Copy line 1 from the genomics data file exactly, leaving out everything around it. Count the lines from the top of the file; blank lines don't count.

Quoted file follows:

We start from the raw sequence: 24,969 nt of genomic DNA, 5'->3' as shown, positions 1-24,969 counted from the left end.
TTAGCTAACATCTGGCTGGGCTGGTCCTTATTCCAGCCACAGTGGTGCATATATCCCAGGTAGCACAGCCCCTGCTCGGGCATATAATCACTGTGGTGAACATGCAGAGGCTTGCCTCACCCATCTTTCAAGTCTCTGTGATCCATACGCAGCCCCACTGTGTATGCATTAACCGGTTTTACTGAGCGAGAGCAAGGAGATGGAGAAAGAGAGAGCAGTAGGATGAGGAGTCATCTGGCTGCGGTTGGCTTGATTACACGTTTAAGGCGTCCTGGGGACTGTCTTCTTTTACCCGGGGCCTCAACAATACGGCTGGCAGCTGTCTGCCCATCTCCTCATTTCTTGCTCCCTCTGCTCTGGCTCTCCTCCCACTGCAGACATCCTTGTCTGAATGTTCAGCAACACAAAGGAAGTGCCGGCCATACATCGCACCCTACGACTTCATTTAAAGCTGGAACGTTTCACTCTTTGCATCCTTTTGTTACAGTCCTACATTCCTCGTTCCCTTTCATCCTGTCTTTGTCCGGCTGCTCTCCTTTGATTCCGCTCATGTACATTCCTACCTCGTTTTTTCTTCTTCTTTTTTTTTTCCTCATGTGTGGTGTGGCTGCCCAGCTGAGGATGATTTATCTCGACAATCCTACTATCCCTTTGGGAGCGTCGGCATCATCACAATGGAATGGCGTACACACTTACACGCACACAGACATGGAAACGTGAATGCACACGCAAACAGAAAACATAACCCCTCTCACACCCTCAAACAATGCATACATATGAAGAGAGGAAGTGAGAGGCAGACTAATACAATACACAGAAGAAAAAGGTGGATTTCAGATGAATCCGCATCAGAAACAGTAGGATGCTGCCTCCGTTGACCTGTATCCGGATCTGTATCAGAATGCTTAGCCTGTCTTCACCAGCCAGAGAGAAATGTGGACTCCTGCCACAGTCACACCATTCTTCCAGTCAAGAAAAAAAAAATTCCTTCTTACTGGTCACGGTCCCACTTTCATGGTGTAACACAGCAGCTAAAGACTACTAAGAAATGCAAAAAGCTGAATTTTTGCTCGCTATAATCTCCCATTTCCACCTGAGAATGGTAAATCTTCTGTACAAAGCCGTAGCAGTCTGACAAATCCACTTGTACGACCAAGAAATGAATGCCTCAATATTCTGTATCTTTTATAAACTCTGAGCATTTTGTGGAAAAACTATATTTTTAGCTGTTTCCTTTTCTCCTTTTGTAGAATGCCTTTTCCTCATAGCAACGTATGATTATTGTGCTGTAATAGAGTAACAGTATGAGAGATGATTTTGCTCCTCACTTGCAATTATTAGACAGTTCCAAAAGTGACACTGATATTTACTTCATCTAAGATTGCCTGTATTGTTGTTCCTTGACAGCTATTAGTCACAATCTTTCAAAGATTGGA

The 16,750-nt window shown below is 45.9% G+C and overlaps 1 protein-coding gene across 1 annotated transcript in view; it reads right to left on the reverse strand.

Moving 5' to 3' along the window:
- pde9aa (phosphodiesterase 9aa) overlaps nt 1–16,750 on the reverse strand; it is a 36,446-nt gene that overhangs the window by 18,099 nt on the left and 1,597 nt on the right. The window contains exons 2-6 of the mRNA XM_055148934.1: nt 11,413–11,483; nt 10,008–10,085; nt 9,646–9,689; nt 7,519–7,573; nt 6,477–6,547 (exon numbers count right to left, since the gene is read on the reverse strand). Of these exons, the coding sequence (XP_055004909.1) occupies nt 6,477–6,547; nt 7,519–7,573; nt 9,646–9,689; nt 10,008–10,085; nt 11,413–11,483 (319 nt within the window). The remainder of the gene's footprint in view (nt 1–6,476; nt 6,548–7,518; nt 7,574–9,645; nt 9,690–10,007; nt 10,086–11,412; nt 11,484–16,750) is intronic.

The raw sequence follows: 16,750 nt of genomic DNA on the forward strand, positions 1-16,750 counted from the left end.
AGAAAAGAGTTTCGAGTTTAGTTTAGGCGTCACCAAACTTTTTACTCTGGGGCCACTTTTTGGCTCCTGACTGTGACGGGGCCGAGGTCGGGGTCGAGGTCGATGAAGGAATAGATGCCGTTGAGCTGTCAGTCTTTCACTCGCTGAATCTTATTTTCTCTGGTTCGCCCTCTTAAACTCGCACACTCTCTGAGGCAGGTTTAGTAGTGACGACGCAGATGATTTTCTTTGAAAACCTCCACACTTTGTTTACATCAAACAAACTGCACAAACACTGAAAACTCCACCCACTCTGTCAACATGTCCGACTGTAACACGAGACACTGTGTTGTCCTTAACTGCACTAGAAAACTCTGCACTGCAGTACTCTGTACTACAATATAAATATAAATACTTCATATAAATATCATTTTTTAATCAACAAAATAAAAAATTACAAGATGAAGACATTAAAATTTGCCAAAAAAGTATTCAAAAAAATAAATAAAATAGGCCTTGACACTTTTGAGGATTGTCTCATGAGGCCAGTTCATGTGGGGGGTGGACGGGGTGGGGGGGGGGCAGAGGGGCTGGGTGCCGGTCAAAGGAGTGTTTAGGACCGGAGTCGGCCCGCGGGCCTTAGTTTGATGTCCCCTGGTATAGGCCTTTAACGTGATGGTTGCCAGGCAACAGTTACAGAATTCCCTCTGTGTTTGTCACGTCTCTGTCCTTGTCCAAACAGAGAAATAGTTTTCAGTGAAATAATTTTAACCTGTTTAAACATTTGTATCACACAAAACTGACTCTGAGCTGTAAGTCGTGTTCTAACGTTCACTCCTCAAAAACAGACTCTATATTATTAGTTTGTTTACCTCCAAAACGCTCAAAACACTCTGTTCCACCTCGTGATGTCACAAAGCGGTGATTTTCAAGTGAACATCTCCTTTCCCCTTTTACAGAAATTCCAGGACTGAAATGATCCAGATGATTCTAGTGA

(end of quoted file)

We start from the raw sequence: 24,969 nt of genomic DNA, 5'->3' as shown, positions 1-24,969 counted from the left end.